On June 8th, Dorian Jullien (Université de Nice Sophia-Antipolis, France) publicly defended his PhD thesis entitled A methodological perspective on behavioral economics and the role of language in economic rationality (in English) in Nice (France). You can access the full manuscript here.
Richard Arena (supervisor), Professor, Université de Nice Sophia-Antipolis
Wade Hands (referee), Professor, University of Puget Sound
Annie Cot (referee), Professor, Université Paris 1 Panthéon-Sorbonne
Matthias Klaes, Professor, University of Dundee
Guillaume Hollard, CNRS Research supervisor, Ecole Polytechnique
Agnès Festré, Professor, Université de Nice Sophia-Antipolis
Christian Hudelot, CNRS Research supervisor and, Directeur de recherche au CNRS and Professor Emeritus, Université de Nice Sophia-Antipolis
In this dissertation, we propose a methodological perspective on the twofold role of language in economic rationality, economists’ uses of language to theorize it and economic agent’s uses of language to express it, can clarify three main issues (and their connections), underlying the behavioral versus standard economics debates: the issue of the theoretical unification regarding the three dimensions of economic rationality, the issue of interdisciplinarity between economics and Psychology and the positive/normative issue within models of individual behaviors. Regarding the positive/normative issue and the role of language in the behaviors of economic agents, the intention is to provide a constructive criticism of contributions from behavioral as well as standard economists. Following the entanglement thesis of philosopher Hilary Putnam and philosophers-economists Vivian Walsh and Amartya Sen, it is argued that both standard and behavioral economists propose an unsatisfying articulation between the positive and normative dimensions of models of individual behaviors; and that recognizing the entanglement of facts, values and conventions can actually be theoretically and empirically fruitful. Paying some attention to the role of language in the behaviors of economic agents may sometimes show that a seemingly irrational behavior can in fact be defended as rational; hence we argue that, and show how, the implicit axiom — known as ‘description invariance’ — in standard models of individual behaviors preventing the influence of language needs to be weakened (though not dropped entirely), contrary to the positions of most behavioral and standard economists.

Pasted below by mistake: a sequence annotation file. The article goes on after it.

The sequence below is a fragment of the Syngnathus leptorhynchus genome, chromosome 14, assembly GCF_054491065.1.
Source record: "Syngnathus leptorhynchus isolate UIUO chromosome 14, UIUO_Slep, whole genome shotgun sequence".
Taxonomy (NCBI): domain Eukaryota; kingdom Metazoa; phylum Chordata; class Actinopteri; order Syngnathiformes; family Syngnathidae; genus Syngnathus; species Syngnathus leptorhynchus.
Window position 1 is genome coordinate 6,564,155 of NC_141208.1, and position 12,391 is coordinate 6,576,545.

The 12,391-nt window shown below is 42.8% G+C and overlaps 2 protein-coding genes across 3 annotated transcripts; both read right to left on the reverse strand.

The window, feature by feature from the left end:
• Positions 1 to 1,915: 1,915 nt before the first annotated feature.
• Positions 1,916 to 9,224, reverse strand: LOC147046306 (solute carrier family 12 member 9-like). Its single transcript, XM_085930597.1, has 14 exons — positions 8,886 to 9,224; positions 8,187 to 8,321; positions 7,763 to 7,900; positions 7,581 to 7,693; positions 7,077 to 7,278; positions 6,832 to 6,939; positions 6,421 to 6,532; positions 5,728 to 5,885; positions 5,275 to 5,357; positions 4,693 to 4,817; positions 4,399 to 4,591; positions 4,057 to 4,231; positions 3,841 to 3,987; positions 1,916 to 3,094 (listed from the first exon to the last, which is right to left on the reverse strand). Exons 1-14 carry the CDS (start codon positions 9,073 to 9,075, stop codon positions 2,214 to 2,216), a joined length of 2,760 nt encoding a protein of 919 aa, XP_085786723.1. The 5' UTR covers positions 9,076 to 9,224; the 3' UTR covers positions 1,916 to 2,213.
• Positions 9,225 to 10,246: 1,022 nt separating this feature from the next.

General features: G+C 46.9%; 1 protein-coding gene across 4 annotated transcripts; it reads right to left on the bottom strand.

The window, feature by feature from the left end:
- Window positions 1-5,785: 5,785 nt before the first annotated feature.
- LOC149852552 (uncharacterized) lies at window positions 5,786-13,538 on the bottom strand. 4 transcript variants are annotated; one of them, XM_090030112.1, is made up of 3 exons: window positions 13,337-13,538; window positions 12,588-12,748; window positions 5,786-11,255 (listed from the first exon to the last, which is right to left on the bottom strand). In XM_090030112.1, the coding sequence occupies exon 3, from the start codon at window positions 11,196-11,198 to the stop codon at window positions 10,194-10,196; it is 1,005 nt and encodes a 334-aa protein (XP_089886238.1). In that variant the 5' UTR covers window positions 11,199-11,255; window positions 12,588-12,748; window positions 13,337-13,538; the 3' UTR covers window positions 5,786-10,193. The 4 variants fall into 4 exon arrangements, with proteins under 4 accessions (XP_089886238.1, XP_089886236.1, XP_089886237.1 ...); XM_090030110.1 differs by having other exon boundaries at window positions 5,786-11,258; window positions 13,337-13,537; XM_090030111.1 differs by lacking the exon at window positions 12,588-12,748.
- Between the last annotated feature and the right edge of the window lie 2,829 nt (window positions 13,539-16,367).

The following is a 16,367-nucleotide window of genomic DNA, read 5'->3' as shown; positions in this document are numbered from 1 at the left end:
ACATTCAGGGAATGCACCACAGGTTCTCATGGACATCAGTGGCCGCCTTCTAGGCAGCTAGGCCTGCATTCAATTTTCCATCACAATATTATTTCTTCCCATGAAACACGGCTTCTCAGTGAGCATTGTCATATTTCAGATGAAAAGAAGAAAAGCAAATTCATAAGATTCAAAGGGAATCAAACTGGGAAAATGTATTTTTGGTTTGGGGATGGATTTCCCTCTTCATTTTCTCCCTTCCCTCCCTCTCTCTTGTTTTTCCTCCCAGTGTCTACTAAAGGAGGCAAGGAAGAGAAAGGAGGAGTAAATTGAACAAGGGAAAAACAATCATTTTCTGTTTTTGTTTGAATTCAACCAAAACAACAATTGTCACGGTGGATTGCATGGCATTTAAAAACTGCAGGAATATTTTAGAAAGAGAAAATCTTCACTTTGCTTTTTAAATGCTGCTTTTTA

Dorian Jullien notably published an article entitled “A probabilistic ghost in the experimental machine” (with Nicolas Vallois) in the Journal of Economic Methodology.